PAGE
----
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Open AccessArticle

Hospital Medical and Nursing Managers’ Perspective on the Mental Stressors of Employees

1
Institute for Occupational, Social, and Environmental Medicine, Centre for Health and Society, Medical Faculty, Düsseldorf University, 40225 Düsseldorf, Germany
2
Institute of Psychology, Work & Organizational Psychology, University of Duisburg-Essen, 45141 Essen, Germany
3
Department of Psychosomatic Medicine and Psychotherapy, Ulm University Medical Center, 89081 Ulm, Germany
*
Author to whom correspondence should be addressed.
Membership of the SEEGEN Consortium is provided in the Acknowledgments.
Int. J. Environ. Res. Public Health 2020, 17(14), 5041; https://doi.org/10.3390/ijerph17145041
Received: 29 May 2020 / Revised: 7 July 2020 / Accepted: 10 July 2020 / Published: 13 July 2020
Working conditions in hospitals are characterized by occupational stressors, which lead to potentially harmful psychosocial stress reactions for medical and nursing staff. Representative surveys showed that almost every second hospital physician or nurse is affected by burnout and that there is a strong association between leadership behavior and employee health. Workplace health promotion programs can only be successful and sustainable if managers support them. However, it is still unclear whether hospital managers are aware of the working conditions and perceive them as an influence on the health of their employees. Therefore, the aim of this qualitative study was to explore the hospital medical and nursing managers’ perspective on the mental stress of their employees. Semi-standardized interviews with 37 chief physicians (CP), senior physicians (SP) and senior nurses (SN) in total were carried out in one German hospital. The interviews were content-analyzed based on the guideline for the mental risk assessment of the ‘Gemeinsame Deutsche Arbeitsschutzstrategie’ (GDA). Most reported work characteristics related to work organization, work task, and social factors. Staff shortage could be identified as an underlying stressor for several other burdens. Social support by managers and among colleagues was mentioned as main resource. The findings indicate that managers strive to reduce the burden on their staff, especially through their personal support. Nevertheless, it seemed that managers need additional resources to counteract stressors. View Full-Text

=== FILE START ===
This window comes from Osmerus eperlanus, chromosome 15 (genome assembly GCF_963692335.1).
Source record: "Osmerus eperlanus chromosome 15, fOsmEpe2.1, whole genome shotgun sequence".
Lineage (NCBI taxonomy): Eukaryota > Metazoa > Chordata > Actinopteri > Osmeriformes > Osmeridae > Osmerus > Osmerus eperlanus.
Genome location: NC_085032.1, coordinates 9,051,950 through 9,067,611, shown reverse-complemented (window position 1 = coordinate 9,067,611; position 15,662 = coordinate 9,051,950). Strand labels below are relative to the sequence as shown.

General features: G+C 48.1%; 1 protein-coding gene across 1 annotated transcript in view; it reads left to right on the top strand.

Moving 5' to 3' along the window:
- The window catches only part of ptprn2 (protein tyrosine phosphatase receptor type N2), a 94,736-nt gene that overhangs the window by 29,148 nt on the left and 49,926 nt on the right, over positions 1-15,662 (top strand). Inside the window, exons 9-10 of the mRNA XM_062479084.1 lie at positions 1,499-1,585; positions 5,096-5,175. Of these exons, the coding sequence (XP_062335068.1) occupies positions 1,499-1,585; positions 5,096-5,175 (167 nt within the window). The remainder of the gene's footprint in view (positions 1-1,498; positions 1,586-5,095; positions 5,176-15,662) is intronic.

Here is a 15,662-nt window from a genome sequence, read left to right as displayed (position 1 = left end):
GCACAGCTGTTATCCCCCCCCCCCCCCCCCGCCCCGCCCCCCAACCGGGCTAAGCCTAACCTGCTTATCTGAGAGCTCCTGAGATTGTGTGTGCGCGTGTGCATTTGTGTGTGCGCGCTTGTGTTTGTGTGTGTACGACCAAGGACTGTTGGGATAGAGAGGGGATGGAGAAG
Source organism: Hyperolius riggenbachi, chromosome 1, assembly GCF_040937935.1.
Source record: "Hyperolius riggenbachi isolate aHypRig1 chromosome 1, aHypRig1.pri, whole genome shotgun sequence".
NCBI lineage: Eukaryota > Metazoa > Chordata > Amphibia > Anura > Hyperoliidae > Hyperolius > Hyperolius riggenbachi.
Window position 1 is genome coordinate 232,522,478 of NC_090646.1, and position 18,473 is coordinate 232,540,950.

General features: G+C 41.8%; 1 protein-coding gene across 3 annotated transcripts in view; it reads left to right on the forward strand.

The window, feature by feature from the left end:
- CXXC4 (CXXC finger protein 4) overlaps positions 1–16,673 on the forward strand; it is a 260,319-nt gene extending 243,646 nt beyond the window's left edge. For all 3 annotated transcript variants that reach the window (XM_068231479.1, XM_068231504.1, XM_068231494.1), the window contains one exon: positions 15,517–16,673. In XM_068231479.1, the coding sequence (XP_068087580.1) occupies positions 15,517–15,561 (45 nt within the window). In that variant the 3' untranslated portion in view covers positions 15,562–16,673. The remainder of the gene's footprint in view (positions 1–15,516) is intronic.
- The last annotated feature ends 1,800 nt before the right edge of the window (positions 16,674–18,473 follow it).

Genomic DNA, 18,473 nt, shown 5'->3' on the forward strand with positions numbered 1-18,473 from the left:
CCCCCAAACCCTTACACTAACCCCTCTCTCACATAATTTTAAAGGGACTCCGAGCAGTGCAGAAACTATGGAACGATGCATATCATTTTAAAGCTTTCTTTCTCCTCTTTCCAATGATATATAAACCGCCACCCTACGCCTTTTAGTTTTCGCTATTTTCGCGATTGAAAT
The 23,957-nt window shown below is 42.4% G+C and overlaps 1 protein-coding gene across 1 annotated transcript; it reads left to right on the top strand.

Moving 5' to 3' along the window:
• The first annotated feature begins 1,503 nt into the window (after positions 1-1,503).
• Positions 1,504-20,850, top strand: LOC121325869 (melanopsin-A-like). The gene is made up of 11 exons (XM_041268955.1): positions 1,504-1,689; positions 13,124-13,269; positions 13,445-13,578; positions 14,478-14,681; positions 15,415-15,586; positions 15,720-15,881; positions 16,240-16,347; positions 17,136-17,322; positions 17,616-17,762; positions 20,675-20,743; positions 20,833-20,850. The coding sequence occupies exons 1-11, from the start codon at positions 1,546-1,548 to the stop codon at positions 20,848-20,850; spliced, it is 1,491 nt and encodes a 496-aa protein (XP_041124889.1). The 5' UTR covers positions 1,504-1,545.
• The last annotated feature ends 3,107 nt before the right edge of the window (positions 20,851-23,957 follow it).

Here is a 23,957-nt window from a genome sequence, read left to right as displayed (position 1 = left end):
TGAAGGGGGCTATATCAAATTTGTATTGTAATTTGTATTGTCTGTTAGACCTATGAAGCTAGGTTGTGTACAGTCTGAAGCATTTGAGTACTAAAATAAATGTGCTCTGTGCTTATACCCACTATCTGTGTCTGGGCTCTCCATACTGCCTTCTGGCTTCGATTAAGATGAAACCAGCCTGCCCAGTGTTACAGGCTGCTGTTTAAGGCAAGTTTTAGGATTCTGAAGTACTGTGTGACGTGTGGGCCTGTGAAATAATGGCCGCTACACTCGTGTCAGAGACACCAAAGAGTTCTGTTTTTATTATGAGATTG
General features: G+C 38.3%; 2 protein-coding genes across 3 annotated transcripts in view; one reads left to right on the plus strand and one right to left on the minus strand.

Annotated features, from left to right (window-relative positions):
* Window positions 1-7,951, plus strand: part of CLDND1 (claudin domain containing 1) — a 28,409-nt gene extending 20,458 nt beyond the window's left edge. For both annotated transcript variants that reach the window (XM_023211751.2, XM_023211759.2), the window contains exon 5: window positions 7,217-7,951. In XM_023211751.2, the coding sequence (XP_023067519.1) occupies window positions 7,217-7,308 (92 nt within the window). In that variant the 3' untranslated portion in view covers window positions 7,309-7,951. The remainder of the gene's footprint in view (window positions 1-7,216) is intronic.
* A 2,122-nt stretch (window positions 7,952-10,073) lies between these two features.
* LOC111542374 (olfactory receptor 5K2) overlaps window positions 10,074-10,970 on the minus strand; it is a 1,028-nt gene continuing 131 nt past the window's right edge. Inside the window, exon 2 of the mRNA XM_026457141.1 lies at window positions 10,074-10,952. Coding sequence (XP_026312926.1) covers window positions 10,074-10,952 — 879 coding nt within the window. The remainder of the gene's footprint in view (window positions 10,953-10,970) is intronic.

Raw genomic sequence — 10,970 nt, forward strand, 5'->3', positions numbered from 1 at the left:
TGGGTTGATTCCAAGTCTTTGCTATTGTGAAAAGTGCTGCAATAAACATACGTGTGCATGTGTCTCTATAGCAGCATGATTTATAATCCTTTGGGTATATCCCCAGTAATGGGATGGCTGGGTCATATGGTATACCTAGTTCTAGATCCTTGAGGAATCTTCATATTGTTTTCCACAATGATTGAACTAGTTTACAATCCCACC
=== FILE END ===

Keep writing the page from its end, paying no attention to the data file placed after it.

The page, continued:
Keywords: psychosocial stress; occupational health; healthcare; leadership; employee mental well-being; qualitative research; psychosocial safety climate psychosocial stress; occupational health; healthcare; leadership; employee mental well-being; qualitative research; psychosocial safety climate
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MDPI and ACS Style

Worringer, B.; Genrich, M.; Müller, A.; Gündel, H.; Contributors of the SEEGEN Consortium; Angerer, P. Hospital Medical and Nursing Managers’ Perspective on the Mental Stressors of Employees. Int. J. Environ. Res. Public Health 2020, 17, 5041.

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